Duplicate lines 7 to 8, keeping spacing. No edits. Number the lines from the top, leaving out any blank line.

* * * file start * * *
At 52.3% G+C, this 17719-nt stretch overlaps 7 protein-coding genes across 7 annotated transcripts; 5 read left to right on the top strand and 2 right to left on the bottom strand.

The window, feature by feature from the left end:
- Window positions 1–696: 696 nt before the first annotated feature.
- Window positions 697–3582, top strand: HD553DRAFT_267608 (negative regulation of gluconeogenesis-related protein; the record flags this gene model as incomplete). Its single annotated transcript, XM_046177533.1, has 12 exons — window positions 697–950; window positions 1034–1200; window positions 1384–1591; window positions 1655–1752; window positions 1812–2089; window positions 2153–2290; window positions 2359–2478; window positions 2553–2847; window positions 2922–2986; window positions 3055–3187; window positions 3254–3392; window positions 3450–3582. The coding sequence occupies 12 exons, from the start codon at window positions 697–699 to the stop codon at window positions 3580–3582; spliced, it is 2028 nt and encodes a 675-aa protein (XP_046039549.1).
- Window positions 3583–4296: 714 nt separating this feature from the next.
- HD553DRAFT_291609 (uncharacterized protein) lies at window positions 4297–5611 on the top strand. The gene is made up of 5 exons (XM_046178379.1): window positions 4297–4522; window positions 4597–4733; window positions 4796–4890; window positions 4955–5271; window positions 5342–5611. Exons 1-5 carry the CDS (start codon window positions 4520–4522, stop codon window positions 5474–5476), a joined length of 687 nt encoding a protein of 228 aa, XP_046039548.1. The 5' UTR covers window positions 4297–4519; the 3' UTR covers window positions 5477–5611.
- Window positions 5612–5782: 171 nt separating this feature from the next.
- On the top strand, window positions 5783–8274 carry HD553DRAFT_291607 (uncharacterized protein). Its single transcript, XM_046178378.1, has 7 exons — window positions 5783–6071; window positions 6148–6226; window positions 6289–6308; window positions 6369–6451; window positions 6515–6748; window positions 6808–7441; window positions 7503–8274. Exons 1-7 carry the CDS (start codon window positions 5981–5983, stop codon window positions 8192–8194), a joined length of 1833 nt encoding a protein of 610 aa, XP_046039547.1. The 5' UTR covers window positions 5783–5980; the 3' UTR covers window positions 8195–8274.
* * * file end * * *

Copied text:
- Window positions 5612–5782: 171 nt separating this feature from the next.
- On the top strand, window positions 5783–8274 carry HD553DRAFT_291607 (uncharacterized protein). Its single transcript, XM_046178378.1, has 7 exons — window positions 5783–6071; window positions 6148–6226; window positions 6289–6308; window positions 6369–6451; window positions 6515–6748; window positions 6808–7441; window positions 7503–8274. Exons 1-7 carry the CDS (start codon window positions 5981–5983, stop codon window positions 8192–8194), a joined length of 1833 nt encoding a protein of 610 aa, XP_046039547.1. The 5' UTR covers window positions 5783–5980; the 3' UTR covers window positions 8195–8274.